Exercise has always been very important in my life and six months post-surgery I felt comfortable about starting to get active again.
I started slowly with walking, having lunchtime meet ups with friends helped getting some steps in. Then I tried some gentle yoga and I am now back in the gym, running with Preeti, I can even manage a bit of a kick about. My body is still recovering so I cannot run as fast as I could before the operation and I cannot lift as much, but I’m getting there. I’m not measuring myself on speed or weight or distance. Something is better than nothing. It’s important not to overdo it, and listen to what my body is telling me. It’s very important to support your stoma and surrounding area. I always wear a support when I exercise. The physical benefits of exercise are so important, and it’s also good for your mental health.
I’ve been told I look great for someone who has had major surgery and Cancer. I strongly believe that looking after my body prior to the operation (I carried on exercising until a couple of weeks before my operation) and starting on light exercise when I could had helped with my recovery.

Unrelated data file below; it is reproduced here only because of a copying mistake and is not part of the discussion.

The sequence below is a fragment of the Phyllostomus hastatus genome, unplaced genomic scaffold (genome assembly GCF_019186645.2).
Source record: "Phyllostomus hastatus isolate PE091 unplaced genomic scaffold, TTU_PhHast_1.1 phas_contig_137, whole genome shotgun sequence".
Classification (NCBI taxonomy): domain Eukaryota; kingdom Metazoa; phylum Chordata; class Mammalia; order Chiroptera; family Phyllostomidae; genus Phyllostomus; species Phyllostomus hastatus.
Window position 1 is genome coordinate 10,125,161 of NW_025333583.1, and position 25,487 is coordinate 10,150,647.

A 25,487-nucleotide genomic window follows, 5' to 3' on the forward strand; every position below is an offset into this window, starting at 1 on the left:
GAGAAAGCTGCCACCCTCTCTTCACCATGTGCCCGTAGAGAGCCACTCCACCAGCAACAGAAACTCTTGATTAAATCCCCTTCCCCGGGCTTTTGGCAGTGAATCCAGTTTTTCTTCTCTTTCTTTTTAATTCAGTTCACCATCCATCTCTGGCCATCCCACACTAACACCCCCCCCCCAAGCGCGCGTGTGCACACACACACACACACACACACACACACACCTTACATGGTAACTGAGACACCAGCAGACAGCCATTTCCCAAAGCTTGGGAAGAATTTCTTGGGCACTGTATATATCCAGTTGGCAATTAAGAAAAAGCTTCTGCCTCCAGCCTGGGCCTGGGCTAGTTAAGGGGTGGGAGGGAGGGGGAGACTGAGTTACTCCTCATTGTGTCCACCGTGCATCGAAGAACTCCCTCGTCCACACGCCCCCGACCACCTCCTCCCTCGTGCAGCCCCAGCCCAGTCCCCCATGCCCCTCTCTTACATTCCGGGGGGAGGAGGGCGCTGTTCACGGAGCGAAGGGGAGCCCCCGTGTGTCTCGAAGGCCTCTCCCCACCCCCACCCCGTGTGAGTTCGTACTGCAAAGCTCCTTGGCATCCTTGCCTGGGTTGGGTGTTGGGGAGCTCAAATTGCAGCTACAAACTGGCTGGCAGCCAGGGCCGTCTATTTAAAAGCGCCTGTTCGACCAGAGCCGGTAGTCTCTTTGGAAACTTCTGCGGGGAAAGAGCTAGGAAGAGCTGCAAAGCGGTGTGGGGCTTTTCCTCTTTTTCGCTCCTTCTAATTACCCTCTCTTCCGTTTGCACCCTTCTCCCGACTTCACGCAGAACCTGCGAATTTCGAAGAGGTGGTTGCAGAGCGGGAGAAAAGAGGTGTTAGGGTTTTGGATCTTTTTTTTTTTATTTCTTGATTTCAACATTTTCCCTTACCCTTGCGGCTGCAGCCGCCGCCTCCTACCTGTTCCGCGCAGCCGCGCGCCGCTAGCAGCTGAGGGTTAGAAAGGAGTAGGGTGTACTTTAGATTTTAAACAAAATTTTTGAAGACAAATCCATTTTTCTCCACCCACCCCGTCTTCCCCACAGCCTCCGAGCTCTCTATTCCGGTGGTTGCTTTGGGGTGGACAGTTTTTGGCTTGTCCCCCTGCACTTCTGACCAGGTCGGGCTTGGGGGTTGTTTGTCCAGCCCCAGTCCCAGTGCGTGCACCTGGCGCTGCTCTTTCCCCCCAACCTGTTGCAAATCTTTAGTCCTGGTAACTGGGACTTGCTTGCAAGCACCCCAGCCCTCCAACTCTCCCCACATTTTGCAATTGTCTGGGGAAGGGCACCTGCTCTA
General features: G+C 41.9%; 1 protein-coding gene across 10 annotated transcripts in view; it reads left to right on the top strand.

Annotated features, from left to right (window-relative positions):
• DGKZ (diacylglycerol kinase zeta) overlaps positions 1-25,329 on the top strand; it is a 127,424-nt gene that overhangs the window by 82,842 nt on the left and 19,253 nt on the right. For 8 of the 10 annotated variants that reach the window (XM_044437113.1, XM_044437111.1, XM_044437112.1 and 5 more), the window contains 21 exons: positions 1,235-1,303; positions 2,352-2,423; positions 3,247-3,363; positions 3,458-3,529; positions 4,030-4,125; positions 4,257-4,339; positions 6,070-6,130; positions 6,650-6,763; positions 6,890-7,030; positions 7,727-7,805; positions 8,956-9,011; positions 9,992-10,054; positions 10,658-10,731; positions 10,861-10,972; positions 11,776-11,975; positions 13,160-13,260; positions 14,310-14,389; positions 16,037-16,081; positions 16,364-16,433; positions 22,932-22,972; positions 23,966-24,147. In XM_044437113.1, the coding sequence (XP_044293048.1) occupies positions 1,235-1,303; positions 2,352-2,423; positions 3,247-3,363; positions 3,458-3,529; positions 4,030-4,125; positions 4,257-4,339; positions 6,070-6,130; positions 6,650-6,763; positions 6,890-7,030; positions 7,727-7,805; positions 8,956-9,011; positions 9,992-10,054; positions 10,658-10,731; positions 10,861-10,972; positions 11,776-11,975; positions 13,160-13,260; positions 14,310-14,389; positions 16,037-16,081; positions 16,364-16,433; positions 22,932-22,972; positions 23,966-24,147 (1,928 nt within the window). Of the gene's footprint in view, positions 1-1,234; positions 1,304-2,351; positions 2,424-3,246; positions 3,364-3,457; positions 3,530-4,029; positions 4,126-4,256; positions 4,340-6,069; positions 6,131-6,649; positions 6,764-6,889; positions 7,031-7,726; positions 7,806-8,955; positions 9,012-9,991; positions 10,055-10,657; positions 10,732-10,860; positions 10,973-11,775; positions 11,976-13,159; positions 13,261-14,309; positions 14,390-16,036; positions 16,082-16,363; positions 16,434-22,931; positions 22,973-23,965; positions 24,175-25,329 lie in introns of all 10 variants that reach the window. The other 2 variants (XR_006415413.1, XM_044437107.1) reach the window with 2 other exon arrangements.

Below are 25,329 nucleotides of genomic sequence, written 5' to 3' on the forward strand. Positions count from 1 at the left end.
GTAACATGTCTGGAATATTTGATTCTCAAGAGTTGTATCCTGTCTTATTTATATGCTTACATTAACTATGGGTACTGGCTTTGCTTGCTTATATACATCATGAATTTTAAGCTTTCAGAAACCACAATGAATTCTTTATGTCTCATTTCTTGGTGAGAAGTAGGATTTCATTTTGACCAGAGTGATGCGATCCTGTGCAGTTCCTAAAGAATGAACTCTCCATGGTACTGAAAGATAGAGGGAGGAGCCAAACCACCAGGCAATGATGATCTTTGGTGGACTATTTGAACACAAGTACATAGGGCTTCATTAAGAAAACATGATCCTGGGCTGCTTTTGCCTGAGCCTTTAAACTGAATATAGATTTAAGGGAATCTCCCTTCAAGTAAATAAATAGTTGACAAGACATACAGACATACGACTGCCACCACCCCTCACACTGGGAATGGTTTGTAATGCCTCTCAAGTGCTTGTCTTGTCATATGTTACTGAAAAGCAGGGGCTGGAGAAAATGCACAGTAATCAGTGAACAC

I am continuing to build my strength in preparation for a reversal operation. Whenever that is I want my body to be strong and ready. Due to how low the tumour was a reversal may not be successful. Having had a stoma for 6 months, living with a bag for life is something I know I can do, and still live an active life. Still do my job. If you’d have asked me six months ago I would not have thought I would think like this.
I’m very fortunate to have strong and supportive family and friends around me, I couldn’t have got through this year without them. I’m fortunate to be in a job with supportive managers who have looked after me. It has made me think about all those people that may struggle with work, and lack of support. It’s so important that there are organisations out there to look after people, give them the information and support they need.
Healthy body, healthy mind.”